STOPPING off in Glasgow in the midst of a widely acclaimed UK tour, Everything Everything were given a roaring reception as they took to the stage to make their Barrowlands debut last week. A band who have continued to defy expectations since their deliriously infectious and outlandish 2009 debut Man Alive, it feels like a headline show at the city’s most legendary venue has been a long time coming for the eccentric four-piece who last year released their most bombastic and self- assured LP to date in A Fever Dream.
Bringing with them a fiercely impressive support act in Pumarosa; the London five-piece mesmerised and enthralled the steadily building crowd with material from their sublime debut album The Witch before the Mancunian art-rock outfit took centre stage. Illuminated by seven blinding strip lights behind them which ran from the floor to the ceiling, they launched into the album’s title track ‘A Fever Dream’; a rather ominous and low-key opening with frontman Jonathan Higgs’ sublime falsetto delivered from behind the keys on a raised platform. Within minutes though, the show lurched to life with a cathartic burst of energy as the frontman jumped down to the centre of the stage and took hold of the microphone. Surrounded by dramatic light changes and a whirl of synths, they effortlessly transitioned into ‘Blast Doors’ with the crowd well and truly in the palm of their hands.
Higgs’ frenetic energy was infectious throughout with his pitch-perfect, highly distinctive falsetto utterly faultless from start to finish; whether blowing you away with double-time lyrical chatter over a splurge of erratic beats or lulling the audience into a captivated silence with more emotionally open, vulnerable moments like ‘White Whale’.
Crowd favourites ‘Desire’, ‘Cough Cough’ and ‘Regret’ were given early run-outs while a furious take on the riff-heavy ‘Run The Numbers’ brought a different dynamic with its blistering, razor-sharp guitar work. The set was made up mostly of material from A Fever Dream; perhaps the band’s most focused album to date, pairing potent lyrics about the bleak world around them with massive, bombastic melodies. Of course, the band’s stuttering rhythms and experimental ways still flow through it; it’s just more obvious than ever that they have learned to grasp the reins of their inventiveness with greater confidence.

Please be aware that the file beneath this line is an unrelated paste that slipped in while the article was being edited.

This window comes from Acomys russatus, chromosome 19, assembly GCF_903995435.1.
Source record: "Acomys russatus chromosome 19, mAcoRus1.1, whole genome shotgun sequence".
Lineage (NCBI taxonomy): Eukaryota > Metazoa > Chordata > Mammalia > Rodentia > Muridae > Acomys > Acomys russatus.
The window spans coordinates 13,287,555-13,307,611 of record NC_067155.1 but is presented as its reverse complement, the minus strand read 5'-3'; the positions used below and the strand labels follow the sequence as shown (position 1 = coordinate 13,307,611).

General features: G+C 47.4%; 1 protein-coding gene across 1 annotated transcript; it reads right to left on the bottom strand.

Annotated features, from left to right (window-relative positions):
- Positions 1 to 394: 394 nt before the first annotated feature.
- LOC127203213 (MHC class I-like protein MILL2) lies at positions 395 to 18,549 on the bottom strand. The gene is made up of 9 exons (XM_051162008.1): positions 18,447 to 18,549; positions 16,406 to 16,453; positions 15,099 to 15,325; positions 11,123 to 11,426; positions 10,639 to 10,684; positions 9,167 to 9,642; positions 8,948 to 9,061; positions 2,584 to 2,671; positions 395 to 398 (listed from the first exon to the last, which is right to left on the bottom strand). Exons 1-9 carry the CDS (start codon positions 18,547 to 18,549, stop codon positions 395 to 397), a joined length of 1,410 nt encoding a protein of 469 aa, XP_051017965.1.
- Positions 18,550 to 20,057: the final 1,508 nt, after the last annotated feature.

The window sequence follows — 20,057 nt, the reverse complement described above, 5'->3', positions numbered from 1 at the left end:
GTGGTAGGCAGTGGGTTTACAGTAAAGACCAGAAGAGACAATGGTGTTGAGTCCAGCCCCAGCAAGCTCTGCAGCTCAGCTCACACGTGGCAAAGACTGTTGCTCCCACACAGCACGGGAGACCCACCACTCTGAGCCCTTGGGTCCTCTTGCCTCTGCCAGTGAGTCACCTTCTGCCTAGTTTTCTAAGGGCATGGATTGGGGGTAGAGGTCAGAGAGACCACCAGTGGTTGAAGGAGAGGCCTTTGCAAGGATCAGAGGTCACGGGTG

Boasting songs that are melodic as they are insistent, complex as they are infectious; their intricately crafted creations were performed masterfully. Everything Everything are no strangers to tour life and it showed in this exceptionally tight performance. There was not much chat inbetween songs; instead this was 90 delirious minutes of uninterrupted art-rock impossible not to dance along to.
And while there was a noticeable lull in the middle of the set during the lesser-known newer songs, it didn’t take long for the band to whip the crowd back into a frenzy. The emphatic Night Of The Long Knives signalled a shift in tempo and had the crowd trying to reach Higgs’ enviable vocal heights before they whizzed through some old favourites like Qwerty Finger, Kemosabe and the anthemic Spring Sun Winter Dread. Blasting out one hit after another, the Mancunian outfit demonstrated the wealth of material they now have behind them; and it’s the type of back catalogue that any band would be proud of.
A lengthy encore featuring a stunning take on ‘White Whale’ and the euphoric ‘Distant Past’ saw the night out before the emotional epic ‘No Reptiles’. Undoubtedly the highlight of the night, arms were flung in the air as the Barras belted out its anthemic chorus in a momentous, spine-tingling finale.
From humble, wacky beginnings to the Radio 1 staples they are today, Everything Everything have established themselves as one of most exciting and vital live bands the UK has to offer. Now taking bigger venues in their stride, you can’t help but feel there’s still more to come.